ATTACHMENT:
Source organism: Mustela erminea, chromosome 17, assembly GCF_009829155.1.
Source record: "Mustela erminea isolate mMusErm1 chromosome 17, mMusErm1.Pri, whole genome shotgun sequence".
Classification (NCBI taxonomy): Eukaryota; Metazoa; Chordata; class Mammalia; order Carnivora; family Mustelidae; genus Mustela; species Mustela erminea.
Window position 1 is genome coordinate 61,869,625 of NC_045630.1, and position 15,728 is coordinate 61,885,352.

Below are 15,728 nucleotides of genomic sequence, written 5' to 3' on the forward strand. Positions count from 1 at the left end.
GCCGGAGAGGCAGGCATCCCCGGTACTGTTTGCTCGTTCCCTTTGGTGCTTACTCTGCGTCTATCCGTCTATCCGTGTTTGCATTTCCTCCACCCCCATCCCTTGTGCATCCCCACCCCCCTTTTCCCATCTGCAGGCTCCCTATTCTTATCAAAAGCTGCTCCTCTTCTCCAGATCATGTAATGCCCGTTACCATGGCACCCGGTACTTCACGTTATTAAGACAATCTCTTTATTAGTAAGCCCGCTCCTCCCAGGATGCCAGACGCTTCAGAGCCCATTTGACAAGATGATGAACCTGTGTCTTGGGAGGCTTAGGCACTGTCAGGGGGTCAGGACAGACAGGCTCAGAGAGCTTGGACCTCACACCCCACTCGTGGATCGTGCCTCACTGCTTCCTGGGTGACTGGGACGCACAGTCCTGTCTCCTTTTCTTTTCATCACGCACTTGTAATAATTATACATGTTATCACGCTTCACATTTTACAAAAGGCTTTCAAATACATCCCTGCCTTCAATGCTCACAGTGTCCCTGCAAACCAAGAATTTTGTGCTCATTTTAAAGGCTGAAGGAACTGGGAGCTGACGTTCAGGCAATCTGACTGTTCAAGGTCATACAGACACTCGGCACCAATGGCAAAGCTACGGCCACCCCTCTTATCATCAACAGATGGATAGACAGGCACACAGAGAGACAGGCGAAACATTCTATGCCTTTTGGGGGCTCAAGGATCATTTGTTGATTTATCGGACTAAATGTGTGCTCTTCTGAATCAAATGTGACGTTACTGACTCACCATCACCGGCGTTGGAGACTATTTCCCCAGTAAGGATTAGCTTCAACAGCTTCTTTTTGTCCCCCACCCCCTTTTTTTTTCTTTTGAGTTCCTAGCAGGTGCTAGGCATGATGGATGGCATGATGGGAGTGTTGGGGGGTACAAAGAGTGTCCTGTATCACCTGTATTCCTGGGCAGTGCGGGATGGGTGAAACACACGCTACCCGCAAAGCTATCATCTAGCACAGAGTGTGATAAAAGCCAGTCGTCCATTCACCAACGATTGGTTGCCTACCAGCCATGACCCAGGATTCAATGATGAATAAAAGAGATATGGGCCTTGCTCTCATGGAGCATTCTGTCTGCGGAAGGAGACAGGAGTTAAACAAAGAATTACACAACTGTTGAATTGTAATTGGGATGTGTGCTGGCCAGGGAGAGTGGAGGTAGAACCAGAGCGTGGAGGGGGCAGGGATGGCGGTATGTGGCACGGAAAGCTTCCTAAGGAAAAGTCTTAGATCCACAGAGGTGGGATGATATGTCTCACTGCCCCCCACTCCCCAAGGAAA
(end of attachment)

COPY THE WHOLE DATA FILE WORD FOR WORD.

Source organism: Mustela erminea, chromosome 17, assembly GCF_009829155.1.
Source record: "Mustela erminea isolate mMusErm1 chromosome 17, mMusErm1.Pri, whole genome shotgun sequence".
Classification (NCBI taxonomy): Eukaryota; Metazoa; Chordata; class Mammalia; order Carnivora; family Mustelidae; genus Mustela; species Mustela erminea.
Window position 1 is genome coordinate 61,869,625 of NC_045630.1, and position 15,728 is coordinate 61,885,352.

Below are 15,728 nucleotides of genomic sequence, written 5' to 3' on the forward strand. Positions count from 1 at the left end.
GCCGGAGAGGCAGGCATCCCCGGTACTGTTTGCTCGTTCCCTTTGGTGCTTACTCTGCGTCTATCCGTCTATCCGTGTTTGCATTTCCTCCACCCCCATCCCTTGTGCATCCCCACCCCCCTTTTCCCATCTGCAGGCTCCCTATTCTTATCAAAAGCTGCTCCTCTTCTCCAGATCATGTAATGCCCGTTACCATGGCACCCGGTACTTCACGTTATTAAGACAATCTCTTTATTAGTAAGCCCGCTCCTCCCAGGATGCCAGACGCTTCAGAGCCCATTTGACAAGATGATGAACCTGTGTCTTGGGAGGCTTAGGCACTGTCAGGGGGTCAGGACAGACAGGCTCAGAGAGCTTGGACCTCACACCCCACTCGTGGATCGTGCCTCACTGCTTCCTGGGTGACTGGGACGCACAGTCCTGTCTCCTTTTCTTTTCATCACGCACTTGTAATAATTATACATGTTATCACGCTTCACATTTTACAAAAGGCTTTCAAATACATCCCTGCCTTCAATGCTCACAGTGTCCCTGCAAACCAAGAATTTTGTGCTCATTTTAAAGGCTGAAGGAACTGGGAGCTGACGTTCAGGCAATCTGACTGTTCAAGGTCATACAGACACTCGGCACCAATGGCAAAGCTACGGCCACCCCTCTTATCATCAACAGATGGATAGACAGGCACACAGAGAGACAGGCGAAACATTCTATGCCTTTTGGGGGCTCAAGGATCATTTGTTGATTTATCGGACTAAATGTGTGCTCTTCTGAATCAAATGTGACGTTACTGACTCACCATCACCGGCGTTGGAGACTATTTCCCCAGTAAGGATTAGCTTCAACAGCTTCTTTTTGTCCCCCACCCCCTTTTTTTTTCTTTTGAGTTCCTAGCAGGTGCTAGGCATGATGGATGGCATGATGGGAGTGTTGGGGGGTACAAAGAGTGTCCTGTATCACCTGTATTCCTGGGCAGTGCGGGATGGGTGAAACACACGCTACCCGCAAAGCTATCATCTAGCACAGAGTGTGATAAAAGCCAGTCGTCCATTCACCAACGATTGGTTGCCTACCAGCCATGACCCAGGATTCAATGATGAATAAAAGAGATATGGGCCTTGCTCTCATGGAGCATTCTGTCTGCGGAAGGAGACAGGAGTTAAACAAAGAATTACACAACTGTTGAATTGTAATTGGGATGTGTGCTGGCCAGGGAGAGTGGAGGTAGAACCAGAGCGTGGAGGGGGCAGGGATGGCGGTATGTGGCACGGAAAGCTTCCTAAGGAAAAGTCTTAGATCCACAGAGGTGGGATGATATGTCTCACTGCCCCCCACTCCCCAAGGAAA